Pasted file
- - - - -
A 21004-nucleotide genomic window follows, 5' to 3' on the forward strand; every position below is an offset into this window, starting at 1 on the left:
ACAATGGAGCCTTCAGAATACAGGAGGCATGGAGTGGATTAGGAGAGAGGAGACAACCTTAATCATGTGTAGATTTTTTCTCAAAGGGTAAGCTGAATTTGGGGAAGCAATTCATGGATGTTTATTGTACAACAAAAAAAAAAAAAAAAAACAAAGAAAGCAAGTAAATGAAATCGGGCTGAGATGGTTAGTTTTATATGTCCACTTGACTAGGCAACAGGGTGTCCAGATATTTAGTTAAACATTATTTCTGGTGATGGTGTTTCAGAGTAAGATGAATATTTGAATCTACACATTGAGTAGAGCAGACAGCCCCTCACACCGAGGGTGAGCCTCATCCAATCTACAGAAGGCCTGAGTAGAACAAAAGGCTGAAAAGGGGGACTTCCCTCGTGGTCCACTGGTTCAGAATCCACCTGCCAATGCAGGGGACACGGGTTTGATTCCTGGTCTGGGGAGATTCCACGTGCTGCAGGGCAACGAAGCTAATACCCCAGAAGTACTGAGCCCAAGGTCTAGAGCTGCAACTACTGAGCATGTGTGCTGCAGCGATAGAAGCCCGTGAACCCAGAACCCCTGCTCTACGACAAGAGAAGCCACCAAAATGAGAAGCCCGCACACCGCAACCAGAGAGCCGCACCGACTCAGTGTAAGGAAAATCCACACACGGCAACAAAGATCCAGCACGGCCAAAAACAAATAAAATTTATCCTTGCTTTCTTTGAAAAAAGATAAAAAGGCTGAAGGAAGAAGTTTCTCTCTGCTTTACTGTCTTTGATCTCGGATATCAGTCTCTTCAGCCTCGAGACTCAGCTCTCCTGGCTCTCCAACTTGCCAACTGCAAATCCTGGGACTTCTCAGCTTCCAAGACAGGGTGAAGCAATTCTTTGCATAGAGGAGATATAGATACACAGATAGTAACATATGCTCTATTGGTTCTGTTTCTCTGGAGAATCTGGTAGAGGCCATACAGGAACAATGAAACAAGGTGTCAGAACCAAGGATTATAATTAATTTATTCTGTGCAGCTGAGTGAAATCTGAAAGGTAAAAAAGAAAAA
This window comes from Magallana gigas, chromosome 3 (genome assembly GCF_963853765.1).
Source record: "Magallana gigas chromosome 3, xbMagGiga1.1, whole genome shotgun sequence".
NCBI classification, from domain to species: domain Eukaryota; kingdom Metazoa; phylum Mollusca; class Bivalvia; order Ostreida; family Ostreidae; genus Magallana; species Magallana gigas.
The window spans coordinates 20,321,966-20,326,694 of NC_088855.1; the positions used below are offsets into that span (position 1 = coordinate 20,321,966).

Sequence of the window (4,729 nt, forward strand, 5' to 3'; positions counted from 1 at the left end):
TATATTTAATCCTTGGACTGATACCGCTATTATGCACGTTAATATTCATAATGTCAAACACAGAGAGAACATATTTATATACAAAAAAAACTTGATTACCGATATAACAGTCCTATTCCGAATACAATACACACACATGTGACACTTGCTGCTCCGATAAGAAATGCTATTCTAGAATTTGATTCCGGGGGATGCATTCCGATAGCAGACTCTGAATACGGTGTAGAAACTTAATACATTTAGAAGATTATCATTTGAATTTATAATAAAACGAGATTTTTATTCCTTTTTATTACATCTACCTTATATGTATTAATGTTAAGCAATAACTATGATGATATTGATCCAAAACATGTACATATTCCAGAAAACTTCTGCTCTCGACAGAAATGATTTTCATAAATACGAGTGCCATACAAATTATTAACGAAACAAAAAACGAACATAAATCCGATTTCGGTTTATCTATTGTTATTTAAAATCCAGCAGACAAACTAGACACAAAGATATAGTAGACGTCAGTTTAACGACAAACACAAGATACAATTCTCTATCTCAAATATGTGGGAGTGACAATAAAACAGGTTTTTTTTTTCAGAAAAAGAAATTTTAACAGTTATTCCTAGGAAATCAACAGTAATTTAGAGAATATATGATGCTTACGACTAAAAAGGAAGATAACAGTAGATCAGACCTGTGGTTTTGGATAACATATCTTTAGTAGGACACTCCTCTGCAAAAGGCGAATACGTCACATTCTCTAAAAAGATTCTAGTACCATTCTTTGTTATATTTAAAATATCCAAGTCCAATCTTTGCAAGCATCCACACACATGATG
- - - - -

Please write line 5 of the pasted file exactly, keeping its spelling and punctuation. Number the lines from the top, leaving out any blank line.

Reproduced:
NCBI classification, from domain to species: domain Eukaryota; kingdom Metazoa; phylum Mollusca; class Bivalvia; order Ostreida; family Ostreidae; genus Magallana; species Magallana gigas.